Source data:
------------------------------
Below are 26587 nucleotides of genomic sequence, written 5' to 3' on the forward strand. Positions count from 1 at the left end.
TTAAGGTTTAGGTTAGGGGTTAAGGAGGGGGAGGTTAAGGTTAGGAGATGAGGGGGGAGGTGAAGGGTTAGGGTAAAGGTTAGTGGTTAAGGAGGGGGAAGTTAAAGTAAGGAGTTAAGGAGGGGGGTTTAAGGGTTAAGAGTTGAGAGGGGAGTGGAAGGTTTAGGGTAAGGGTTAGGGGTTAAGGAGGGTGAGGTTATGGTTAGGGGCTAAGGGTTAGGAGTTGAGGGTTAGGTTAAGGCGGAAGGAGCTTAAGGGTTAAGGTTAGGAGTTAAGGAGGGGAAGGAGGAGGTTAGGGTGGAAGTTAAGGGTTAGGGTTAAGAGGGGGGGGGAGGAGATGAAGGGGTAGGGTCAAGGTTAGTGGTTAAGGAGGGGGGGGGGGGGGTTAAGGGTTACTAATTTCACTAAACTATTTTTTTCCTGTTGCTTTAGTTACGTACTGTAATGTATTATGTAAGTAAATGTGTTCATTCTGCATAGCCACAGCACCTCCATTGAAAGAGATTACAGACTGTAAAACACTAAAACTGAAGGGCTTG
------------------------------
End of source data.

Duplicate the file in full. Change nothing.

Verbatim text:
Below are 26587 nucleotides of genomic sequence, written 5' to 3' on the forward strand. Positions count from 1 at the left end.
TTAAGGTTTAGGTTAGGGGTTAAGGAGGGGGAGGTTAAGGTTAGGAGATGAGGGGGGAGGTGAAGGGTTAGGGTAAAGGTTAGTGGTTAAGGAGGGGGAAGTTAAAGTAAGGAGTTAAGGAGGGGGGTTTAAGGGTTAAGAGTTGAGAGGGGAGTGGAAGGTTTAGGGTAAGGGTTAGGGGTTAAGGAGGGTGAGGTTATGGTTAGGGGCTAAGGGTTAGGAGTTGAGGGTTAGGTTAAGGCGGAAGGAGCTTAAGGGTTAAGGTTAGGAGTTAAGGAGGGGAAGGAGGAGGTTAGGGTGGAAGTTAAGGGTTAGGGTTAAGAGGGGGGGGGAGGAGATGAAGGGGTAGGGTCAAGGTTAGTGGTTAAGGAGGGGGGGGGGGGGGTTAAGGGTTACTAATTTCACTAAACTATTTTTTTCCTGTTGCTTTAGTTACGTACTGTAATGTATTATGTAAGTAAATGTGTTCATTCTGCATAGCCACAGCACCTCCATTGAAAGAGATTACAGACTGTAAAACACTAAAACTGAAGGGCTTG